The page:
Premenstrual Syndrome (PMS) Symptoms and Stages

Feeling suddenly out of sorts? Have you noticed signs of irritability before your period? Do you sometimes have a headache or swelling of the breasts? Do not worry. Millions of women experience similar manifestations of premenstrual syndrome (PMS).

Doctors avoid calling Premenstrual syndrome (PMS) [1] a disease, but use the term “symptom complex”. The reason is that premenstrual syndrome is a real “bouquet” of psychoemotional, vegetative-vascular, and endocrine disorders that disappear (usually without treatment) within a few days after the onset of menstruation. PMS occurs in girls and women 2-10 days before the start of the menstrual cycle [2]. The reason for the development of PMS is still unknown, but it is believed that this process is associated with monthly fluctuations in the level of hormones – estrogen and progesterone [3]. For this reason, PMS does not occur in pregnant, lactating, or post-menopausal women – their hormones look different.

Women who have given birth say that the sensations of PMS are slightly similar to what they felt in early pregnancy. So what can a woman experience before the onset of menstruation?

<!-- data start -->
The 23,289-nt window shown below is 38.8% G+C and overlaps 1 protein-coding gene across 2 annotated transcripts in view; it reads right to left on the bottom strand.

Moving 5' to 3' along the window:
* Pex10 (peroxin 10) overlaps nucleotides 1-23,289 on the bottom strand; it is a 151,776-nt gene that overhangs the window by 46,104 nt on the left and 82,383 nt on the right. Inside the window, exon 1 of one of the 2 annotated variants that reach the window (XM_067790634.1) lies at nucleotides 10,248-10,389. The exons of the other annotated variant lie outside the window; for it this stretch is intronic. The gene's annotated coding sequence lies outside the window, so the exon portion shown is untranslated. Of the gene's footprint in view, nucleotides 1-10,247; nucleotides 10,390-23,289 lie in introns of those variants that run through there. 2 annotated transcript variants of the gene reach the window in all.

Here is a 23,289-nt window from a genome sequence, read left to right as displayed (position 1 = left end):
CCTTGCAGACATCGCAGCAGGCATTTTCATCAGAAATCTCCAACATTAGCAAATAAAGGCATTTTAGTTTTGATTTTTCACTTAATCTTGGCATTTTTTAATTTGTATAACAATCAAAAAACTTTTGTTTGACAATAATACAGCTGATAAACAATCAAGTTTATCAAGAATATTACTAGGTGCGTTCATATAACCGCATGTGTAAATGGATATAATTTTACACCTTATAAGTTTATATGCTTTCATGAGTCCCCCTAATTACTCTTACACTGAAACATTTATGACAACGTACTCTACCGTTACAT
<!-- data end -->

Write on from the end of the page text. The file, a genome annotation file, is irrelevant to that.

General Symptoms of PMS

Not all women experience PMS on a regular basis, and some are not even familiar with this phenomenon in their own cycle. Others experience a full set of all symptoms on a monthly basis. Scientists believe that genetics (identical twins, genetically identical, experience PMS equally) and lifestyle (an unbalanced diet and a lack of vitamins and minerals cause aggravation of symptoms) play a role.

Premenstrual syndrome appears 2-10 days before the onset of menstruation and usually stops with the first discharge. A woman may feel physical discomfort and sudden mood swings in the second half of the cycle. The symptoms of premenstrual tension syndrome can be especially pronounced just before menstruation and gradually taper off after it begins. There are over 100 PMS symptoms, the most common of which are irritability and breast swelling and tenderness during the premenstrual period.

The timing of the symptoms of premenstrual syndrome can also be different: some women return to their usual state immediately after the start of their period, some – after the end. But there are those who cannot cope with this syndrome for several days after the cessation of menstruation. Nevertheless, all these indicators are within the normal range.

It is noticed that the older a woman is, the longer her PMS continues and the more pronounced it becomes. Highlighting the symptoms of PMS in women, it should be noted that the disease can develop in several forms. This condition can seriously affect both the psychological and physical condition of a woman.